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Borneo’s Elvis to take on the rest
Published on: Sunday, April 02, 2017

By Lorena Binisol
WHO would have thought that practising in the toilet would lead a Kadazan lad to compete in the World Elvis Impersonator competition in the United States!

Rayner Pailus Tudus is adamant to pursue his dream in the US come May this year, with great hopes to bring glory home, after encouragement from family and friends. His love for legendary singer Elvis Presley songs grew on him since his childhood.

He comes from a singing family. His mother Angela Martin, a retired government servant, sings for the local church while his father Pailus Tudus, a former policeman attached to the police band and carrying the title sergeant major, is also an avid singer. Like him, his three brothers are fans of Elvis and can sing well.

Born 45 years ago and the eldest in the family, Rayner, from Kg Baru, Putatan, said his father would always play Elvis songs (in the days of cassette tapes) when he sent him to school. After listening to the same songs over and over again for many years in his childhood, Rayner could even memorise the lyrics to each song.

“I listened to Elvis’ songs when I was about six or seven years old. It was never in my mind to have interest in his song. I guess my dad handed down the passion to me. I am so thankful to my dad for that.

The song ‘All Shook Up’ was always on repeat whenever we were on the way to school.

It was always a happy moment,” smiled Rayner.

“I am blessed that God gave me a voice that enables me to entertain my friends,” he continued.

“When I entered secondary school in the 80s in government school in Kota Kinabalu, I remember a very funny incident,” he said as he reminisced his high school year.

One Sunday afternoon, in the boarding school, he discovered one of the students’ toilets had a “good echo” from the cubicle. He spent quite a long time there and sang ‘Jailhouse Rock’. He found the echo helped him sing like Elvis. He finished the whole song and came out of the toilet.

Without him realising, a teacher who was staying at the teacher’s quarters heard him singing aloud and seemed to be annoyed with the “noise” he made. Rayner was questioned why he made so much noise.

The teacher then said due to the noise, he would be punished.

“I still remember how the teacher got so annoyed with me singing in the toilet.

He said, ‘Kenapa ni terpekik, terlolong dalam tandas.

Ini hari Ahad, orang nak rehat! (Why so much noise. This is Sunday afternoon, we need our rest)’!” he laughed.

The following day during the Monday assembly, Rayner was called by the same teacher to go on stage to receive his punishment. “The teacher asked me to sing the same song I did in the toilet. So I sang the full lyric of ‘Jailhouse Rock’. While I sang, I heard some noise coming from the students inside the hall shouting and clapping hands. I think they were entertained,” he laughed.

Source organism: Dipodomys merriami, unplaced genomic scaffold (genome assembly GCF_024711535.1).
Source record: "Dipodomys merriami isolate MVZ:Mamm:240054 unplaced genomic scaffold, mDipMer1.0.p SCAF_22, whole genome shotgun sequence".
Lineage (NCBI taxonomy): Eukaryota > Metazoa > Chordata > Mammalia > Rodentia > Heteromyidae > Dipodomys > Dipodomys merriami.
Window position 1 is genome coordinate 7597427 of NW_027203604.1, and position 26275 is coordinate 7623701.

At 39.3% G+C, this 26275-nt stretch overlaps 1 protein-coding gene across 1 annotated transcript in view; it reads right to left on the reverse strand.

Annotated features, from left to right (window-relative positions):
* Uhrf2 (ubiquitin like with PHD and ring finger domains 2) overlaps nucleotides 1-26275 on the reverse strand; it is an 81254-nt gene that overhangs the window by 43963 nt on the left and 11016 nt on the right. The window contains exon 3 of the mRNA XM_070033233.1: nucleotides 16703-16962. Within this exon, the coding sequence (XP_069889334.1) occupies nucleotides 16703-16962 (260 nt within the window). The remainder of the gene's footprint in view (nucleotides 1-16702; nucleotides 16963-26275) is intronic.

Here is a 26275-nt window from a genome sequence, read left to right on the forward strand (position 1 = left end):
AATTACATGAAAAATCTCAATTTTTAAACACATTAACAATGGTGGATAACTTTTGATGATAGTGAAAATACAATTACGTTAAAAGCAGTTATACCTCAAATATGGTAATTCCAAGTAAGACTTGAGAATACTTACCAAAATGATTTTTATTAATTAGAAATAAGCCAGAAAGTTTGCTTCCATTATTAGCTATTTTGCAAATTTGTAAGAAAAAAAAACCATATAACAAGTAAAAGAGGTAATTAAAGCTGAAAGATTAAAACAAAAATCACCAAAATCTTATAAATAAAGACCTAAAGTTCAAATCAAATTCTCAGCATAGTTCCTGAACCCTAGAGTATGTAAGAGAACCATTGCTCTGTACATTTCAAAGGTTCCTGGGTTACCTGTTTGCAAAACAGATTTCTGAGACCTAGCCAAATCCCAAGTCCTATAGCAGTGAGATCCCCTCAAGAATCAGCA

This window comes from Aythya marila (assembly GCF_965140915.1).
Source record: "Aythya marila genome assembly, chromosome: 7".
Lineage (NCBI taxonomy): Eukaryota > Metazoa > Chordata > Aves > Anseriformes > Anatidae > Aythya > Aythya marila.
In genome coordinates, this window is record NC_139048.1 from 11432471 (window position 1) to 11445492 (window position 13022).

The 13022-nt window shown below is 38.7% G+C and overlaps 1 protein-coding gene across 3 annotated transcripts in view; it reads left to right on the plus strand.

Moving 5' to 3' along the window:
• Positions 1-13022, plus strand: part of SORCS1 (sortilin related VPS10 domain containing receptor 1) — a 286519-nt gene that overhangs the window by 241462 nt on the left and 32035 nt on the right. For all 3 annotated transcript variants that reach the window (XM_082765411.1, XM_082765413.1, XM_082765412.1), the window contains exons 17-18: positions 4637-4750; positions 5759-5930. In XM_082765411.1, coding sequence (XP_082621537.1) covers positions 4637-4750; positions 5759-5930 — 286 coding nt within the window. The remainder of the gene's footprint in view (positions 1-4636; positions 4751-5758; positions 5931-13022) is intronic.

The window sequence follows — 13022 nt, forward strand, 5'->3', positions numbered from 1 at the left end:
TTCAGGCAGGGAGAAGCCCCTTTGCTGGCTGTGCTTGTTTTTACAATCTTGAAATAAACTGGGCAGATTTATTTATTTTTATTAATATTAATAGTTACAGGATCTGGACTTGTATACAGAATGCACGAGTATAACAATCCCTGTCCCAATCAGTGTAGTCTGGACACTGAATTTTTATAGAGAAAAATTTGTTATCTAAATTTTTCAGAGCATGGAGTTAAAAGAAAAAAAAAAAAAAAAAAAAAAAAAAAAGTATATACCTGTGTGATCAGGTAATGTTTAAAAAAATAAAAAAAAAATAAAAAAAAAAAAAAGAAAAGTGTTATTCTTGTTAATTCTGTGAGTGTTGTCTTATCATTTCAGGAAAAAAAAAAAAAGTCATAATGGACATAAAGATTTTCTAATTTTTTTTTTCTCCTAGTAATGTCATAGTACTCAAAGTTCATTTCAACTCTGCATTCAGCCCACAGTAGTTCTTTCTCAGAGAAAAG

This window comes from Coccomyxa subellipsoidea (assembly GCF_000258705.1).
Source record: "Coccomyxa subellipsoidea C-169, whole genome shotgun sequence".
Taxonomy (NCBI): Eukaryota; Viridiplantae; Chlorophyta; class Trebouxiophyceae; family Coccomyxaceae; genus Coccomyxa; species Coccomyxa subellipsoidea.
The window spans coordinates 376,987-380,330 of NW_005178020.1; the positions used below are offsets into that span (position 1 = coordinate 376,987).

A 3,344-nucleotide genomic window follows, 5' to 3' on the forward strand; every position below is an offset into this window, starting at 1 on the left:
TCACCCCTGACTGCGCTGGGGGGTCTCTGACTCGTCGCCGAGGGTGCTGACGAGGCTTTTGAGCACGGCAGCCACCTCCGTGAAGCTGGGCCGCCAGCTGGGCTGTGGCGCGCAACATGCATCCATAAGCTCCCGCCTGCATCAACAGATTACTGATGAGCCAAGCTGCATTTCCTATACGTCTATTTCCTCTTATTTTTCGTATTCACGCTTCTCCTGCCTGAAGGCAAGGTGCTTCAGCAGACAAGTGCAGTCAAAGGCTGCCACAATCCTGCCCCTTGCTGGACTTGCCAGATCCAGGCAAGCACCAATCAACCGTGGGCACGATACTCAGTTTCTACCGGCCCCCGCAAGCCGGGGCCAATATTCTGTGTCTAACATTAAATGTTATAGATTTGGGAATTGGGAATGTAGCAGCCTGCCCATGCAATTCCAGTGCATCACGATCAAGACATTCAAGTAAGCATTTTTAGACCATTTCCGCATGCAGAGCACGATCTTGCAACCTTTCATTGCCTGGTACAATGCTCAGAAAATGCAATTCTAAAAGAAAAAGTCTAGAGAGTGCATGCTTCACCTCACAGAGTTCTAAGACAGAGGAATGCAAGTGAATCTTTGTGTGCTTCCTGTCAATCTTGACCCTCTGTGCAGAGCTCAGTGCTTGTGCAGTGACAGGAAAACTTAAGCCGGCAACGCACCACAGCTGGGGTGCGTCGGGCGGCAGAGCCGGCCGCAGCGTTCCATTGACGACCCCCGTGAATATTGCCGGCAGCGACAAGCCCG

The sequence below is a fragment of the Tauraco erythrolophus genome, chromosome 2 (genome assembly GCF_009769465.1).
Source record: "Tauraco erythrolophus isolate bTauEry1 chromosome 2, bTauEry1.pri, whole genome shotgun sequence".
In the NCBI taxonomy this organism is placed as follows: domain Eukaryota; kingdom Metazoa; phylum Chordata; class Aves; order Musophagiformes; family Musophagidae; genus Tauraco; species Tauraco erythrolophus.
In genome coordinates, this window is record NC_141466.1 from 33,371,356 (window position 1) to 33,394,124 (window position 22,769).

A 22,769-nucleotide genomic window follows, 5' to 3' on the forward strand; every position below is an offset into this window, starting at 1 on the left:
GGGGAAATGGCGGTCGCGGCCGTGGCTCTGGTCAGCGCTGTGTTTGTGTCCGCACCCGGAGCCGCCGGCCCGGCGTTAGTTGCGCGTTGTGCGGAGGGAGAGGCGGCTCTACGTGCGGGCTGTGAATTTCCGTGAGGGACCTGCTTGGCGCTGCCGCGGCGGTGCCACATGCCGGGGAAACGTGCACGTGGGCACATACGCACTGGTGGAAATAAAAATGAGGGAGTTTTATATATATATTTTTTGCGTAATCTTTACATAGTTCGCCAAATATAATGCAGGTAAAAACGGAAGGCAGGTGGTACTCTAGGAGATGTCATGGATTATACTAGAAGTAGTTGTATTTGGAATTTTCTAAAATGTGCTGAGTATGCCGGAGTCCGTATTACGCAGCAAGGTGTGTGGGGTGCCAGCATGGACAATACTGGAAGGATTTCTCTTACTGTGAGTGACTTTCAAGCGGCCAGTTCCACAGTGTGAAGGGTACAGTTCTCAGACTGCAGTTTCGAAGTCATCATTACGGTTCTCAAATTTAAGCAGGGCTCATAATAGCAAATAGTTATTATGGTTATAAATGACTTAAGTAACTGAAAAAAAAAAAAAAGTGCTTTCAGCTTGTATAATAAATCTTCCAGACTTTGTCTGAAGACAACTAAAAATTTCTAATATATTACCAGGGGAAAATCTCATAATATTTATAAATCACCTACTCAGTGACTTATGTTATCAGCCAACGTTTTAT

After he finished singing, the teacher spanked him on the buttock, saying the singing and spanking was part of the punishment for being noisy inside the toilet, and warned him not to do it again.

“Since incident, my schoolmates were impressed and praised my voice impersonating Elvis.

I thought it was a great compliment.

“They kept saying I should go for singing competitions,” said Rayner.

He said whenever he had the chance to be at a friend’s house, he would check their toilets to hear the echo.

“Whenever, I was at a friend’s, I had this funny habit, checking my own echo inside their toilet and if I find it (the echo) was good, I would spend a few minutes inside and do a number or two.”

Some of his close friends are aware of his “habit”, so they let him “use” their toilet to practice his singing!

After all, they found it entertaining.

Rayner said the best place to practice singing is in the toilet, if you cannot afford to be at a studio!

“I also tried bedroom, but somehow it cannot beat the echo coming from the toilet,” he said.

After his secondary school, he was sponsored by Mara to study at Temple University in Philadelphia in USA, taking up Degree in Computer Science.

“One day, my university mates and I were having a drink in a pub (in Philadelphia), and there was this pub manager inviting guests to sing. So I went up and did my Elvis songs.

The guests were impressed and some even jokingly said I could sing better than Elvis himself,” he joked.

He recalled the name of the pub was Pub Webb which was in the neighbourhood, not far from Temple University.

The name of the pub manager was James T. B. He remembered how the manager offered him a part time job as pub singer.

“I was approached by the manager after he heard me sing and said, ‘Son, would you like to sing in my pub as part time singer? You can come in for two hours for your singing session in the evening. You will earn USD460 monthly,” Rayner said.

He took on the offer but only managed to do it for two months due to his tight schedule in the university.

It was one of the best experiences, he said, to entertain people from other countries.

He also recalled how he struggled while studying abroad. Although his study was sponsored, he still had other expenses.

“Due to financial constraint, my friends and I always had some plans to earn some income.

We tried performing in the streets and open area (public places).

“While my friend played the guitar, I would sing. Passers-by would then donate their money in whatever amount.

With that money, we could buy food, books and other things we needed for our studies.”

“There were times, we really had nothing in our pocket, so we went to the pubs and asked if we could sing in exchange for some food,” he said, adding that the experiences were valuable.

Having practised singing in the pubs, streets, public places, friends’ events, Rayner gained confidence and self-assurance.

He was also dubbed the “Borneo Elvis” while in the US by those who knew him and had heard him singing then.

“I was advised by my close friends to participate in singing competitions. I brushed off the idea, saying I wasn’t ready.

But in reality I was too scared to compete.”

He said during university break, on summer holidays, he travelled to Memphis with his friends – Elvis’ hometown.

“I was just speechless seeing the place. From one corner right to the end, it was fully decorated with everything and anything about Elvis Presley. It was so brilliant and an amazing tour.